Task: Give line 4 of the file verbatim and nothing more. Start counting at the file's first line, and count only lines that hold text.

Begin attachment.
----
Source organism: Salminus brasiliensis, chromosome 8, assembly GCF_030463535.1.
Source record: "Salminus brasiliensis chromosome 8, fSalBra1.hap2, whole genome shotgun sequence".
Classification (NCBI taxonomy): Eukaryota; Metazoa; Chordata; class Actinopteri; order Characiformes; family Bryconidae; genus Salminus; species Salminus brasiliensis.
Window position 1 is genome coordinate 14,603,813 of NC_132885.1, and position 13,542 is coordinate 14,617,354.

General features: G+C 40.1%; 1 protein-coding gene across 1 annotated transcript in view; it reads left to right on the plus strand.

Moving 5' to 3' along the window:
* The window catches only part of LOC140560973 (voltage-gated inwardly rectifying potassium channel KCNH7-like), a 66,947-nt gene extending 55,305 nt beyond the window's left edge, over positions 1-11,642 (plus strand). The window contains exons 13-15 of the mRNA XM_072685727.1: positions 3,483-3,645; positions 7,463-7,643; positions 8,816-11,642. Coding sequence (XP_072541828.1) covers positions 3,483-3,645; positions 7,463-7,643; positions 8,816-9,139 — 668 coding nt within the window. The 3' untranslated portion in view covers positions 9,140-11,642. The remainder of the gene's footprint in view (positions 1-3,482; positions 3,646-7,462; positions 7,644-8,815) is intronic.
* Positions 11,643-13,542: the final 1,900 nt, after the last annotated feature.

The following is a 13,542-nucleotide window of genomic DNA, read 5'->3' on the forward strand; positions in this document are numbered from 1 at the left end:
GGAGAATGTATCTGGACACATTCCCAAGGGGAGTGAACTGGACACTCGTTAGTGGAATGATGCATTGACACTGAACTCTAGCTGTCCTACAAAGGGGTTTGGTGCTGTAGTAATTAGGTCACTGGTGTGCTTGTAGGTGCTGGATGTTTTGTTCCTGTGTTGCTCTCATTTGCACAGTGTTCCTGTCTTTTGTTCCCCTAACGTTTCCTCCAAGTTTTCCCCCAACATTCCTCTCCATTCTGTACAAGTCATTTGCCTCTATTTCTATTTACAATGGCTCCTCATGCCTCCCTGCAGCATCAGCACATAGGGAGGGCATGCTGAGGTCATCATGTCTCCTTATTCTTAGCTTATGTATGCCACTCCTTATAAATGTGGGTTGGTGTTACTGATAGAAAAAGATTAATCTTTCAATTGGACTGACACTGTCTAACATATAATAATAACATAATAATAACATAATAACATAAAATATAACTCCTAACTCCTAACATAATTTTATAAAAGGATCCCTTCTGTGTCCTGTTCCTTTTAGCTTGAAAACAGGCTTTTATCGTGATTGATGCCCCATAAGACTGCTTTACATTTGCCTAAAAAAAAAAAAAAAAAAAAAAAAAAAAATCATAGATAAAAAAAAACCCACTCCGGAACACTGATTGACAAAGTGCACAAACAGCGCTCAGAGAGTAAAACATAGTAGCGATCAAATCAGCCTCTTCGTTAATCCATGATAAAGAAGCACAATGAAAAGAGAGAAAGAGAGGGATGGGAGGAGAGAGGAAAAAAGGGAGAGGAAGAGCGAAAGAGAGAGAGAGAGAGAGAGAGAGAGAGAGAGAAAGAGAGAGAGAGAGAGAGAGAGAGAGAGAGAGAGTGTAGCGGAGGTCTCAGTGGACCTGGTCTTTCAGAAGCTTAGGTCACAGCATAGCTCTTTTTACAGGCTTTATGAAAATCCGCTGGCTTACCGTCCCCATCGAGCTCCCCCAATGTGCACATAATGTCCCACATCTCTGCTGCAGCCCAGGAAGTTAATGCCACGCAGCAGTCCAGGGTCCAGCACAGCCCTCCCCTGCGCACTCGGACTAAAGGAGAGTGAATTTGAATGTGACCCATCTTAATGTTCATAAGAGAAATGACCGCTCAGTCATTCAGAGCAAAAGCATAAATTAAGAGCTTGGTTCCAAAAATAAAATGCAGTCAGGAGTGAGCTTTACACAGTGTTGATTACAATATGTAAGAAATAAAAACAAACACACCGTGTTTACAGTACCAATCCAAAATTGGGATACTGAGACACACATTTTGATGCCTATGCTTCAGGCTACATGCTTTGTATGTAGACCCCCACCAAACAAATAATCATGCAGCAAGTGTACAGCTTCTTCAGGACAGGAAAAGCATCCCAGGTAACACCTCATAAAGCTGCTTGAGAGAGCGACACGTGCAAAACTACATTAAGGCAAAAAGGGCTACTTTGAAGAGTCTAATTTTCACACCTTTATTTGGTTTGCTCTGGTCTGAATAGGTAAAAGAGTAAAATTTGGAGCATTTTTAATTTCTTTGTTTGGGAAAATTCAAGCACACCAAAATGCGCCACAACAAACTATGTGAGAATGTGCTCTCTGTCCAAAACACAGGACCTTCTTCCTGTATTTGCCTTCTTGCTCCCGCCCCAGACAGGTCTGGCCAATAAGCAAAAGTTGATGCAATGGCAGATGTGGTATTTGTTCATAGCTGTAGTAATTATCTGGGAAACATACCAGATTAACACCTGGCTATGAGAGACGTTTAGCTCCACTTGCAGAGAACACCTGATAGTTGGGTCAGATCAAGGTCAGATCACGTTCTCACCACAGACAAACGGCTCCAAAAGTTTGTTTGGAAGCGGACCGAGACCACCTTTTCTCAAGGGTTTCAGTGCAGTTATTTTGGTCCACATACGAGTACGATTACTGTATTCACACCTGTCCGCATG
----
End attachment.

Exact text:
Window position 1 is genome coordinate 14,603,813 of NC_132885.1, and position 13,542 is coordinate 14,617,354.